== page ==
Nature is not natural and can never be naturalized — Graham Harman

Friday, October 14, 2011

Is Causality Symmetrical?

Physical laws are time symmetric, but causality only seems to happen in one direction. What is going on? 

This only remains a puzzle if you think that objects sit in a container called “time.” If the container flows a certain way, like a stream, then backwards causation would be like swimming against a current, which might be very strong or all powerful.

If on the other hand, time is emitted by objects themselves, then it's plausible that an object could emit time in such a way as to influence the past.

If an object that is “present” is only a vorhanden caricature of a real object, then the paradox goes away. The paradox of backwards causation is only paradoxical from the standpoint of present-at-hand objects floating in a stream of time.

Furthermore, it becomes even more simple in a relatively flat ontology. My mind is not that different from any interobjective system of entities. In that case, my future seems to influence my present all the time, since I anticipate.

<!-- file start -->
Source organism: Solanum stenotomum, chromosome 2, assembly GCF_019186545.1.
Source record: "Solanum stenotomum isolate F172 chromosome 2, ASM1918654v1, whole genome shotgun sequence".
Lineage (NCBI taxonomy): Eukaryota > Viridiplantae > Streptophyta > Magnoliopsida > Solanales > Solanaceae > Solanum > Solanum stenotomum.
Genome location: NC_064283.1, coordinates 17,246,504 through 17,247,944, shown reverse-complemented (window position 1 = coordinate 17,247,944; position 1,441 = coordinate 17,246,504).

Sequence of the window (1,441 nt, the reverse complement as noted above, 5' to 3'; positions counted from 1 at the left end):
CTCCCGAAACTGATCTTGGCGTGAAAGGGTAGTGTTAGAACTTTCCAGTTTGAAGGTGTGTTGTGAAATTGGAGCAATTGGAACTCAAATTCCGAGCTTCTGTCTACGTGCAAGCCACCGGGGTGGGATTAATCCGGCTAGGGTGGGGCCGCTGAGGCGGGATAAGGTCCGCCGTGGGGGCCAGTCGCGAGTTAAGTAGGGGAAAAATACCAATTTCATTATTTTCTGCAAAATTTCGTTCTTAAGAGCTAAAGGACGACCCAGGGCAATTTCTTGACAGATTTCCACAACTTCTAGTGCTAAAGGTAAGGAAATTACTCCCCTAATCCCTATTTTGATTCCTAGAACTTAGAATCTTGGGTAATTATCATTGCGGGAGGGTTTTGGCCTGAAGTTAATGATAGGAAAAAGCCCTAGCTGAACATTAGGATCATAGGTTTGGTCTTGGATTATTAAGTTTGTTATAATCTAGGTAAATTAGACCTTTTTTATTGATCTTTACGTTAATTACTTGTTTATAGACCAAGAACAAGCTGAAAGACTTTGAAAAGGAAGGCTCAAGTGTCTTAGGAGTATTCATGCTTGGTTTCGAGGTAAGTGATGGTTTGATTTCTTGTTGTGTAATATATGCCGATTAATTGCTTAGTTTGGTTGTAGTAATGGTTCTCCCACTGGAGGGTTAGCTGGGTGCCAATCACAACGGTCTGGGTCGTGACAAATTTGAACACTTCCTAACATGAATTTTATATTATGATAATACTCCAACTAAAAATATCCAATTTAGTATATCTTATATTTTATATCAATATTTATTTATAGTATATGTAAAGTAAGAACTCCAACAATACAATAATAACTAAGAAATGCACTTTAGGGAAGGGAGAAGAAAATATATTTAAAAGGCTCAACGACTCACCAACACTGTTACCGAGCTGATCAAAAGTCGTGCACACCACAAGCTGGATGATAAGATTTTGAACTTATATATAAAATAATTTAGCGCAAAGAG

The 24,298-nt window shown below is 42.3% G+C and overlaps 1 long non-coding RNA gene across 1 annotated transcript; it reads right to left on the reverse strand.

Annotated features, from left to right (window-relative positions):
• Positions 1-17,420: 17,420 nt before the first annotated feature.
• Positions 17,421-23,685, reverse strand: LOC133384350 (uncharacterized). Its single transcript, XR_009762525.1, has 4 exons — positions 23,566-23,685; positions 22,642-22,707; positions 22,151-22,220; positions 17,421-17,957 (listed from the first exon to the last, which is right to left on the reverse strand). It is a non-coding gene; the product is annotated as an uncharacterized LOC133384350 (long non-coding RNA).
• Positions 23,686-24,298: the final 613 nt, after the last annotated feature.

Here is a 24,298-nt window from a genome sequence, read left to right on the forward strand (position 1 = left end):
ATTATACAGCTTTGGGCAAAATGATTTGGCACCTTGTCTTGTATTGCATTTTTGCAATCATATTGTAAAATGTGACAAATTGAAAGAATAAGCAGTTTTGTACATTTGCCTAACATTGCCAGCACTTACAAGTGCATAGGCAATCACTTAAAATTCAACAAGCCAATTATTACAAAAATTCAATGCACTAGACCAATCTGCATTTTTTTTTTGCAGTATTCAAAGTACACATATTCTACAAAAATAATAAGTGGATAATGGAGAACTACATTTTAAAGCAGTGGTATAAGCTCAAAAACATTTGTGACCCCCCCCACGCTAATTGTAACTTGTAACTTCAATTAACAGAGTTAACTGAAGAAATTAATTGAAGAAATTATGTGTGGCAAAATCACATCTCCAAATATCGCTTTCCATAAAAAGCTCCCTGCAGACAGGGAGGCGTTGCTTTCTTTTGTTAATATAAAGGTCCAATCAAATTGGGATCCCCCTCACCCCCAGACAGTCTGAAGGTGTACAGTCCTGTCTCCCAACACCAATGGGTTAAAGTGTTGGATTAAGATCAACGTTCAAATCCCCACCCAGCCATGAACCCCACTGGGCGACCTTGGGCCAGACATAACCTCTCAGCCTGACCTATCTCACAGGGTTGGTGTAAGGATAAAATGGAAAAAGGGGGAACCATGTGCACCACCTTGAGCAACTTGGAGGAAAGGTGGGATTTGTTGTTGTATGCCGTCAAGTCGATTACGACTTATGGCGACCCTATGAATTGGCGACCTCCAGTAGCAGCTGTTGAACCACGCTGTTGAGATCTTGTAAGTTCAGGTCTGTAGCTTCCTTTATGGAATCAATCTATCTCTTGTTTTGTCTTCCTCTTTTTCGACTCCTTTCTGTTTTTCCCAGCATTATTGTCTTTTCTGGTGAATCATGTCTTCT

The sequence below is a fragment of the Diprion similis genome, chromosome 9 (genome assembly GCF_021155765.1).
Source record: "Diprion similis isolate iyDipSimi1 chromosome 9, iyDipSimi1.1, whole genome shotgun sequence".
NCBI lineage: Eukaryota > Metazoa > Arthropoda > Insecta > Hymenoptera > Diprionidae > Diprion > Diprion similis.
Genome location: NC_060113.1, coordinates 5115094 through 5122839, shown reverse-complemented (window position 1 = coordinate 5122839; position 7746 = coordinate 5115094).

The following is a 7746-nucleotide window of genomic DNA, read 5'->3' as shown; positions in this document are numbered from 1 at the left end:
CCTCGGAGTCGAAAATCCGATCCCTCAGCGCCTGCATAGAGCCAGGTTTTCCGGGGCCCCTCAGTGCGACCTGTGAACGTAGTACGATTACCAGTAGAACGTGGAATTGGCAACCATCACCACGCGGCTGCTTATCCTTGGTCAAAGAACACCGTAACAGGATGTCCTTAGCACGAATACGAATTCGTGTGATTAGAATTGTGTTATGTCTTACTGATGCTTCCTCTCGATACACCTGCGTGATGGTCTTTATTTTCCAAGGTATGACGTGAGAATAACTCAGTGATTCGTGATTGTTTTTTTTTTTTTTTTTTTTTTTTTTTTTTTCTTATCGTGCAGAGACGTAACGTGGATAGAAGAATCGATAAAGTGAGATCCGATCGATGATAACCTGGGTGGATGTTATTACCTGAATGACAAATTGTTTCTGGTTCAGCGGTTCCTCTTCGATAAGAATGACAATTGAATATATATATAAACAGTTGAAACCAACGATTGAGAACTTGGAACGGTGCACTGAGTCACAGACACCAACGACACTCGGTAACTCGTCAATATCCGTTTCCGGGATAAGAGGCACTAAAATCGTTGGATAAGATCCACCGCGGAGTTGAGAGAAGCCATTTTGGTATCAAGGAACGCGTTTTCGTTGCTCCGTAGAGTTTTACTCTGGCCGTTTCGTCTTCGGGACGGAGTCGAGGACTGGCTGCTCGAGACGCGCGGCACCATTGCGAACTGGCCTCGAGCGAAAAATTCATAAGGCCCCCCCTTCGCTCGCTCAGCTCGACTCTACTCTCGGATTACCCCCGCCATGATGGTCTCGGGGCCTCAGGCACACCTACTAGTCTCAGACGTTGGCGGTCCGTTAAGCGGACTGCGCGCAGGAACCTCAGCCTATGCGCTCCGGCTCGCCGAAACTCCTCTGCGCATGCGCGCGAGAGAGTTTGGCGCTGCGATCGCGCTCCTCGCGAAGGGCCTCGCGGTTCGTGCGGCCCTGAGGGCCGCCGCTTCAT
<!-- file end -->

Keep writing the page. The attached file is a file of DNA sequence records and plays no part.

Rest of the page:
C-Nihilist said...

"Time is what keeps everything from happening all at once." (it wasn't me who said that, but i like it.)

whether events happen on a single deterministic timeline, or there are an infinite number of parallel universes, if a specific end-state is Z, then the preceding sequence of events, conditions and circumstances A, B, C... must occur in a very particular and precise way in order to set the table for Z to come to fruition.

i don't know what this says about causation.

C-Nihilist said...

is the future a hyperobject "futuring" about current events? ;-)

Ronald C Spencer said...

Well, older interpretations of physical laws (17th century Newtonian physics) are simple enough to appear 'time symmetric'. More like they don't take space-time into account, they didn't have the idea then. But we know better these days.

Prigogine helped us all out on time.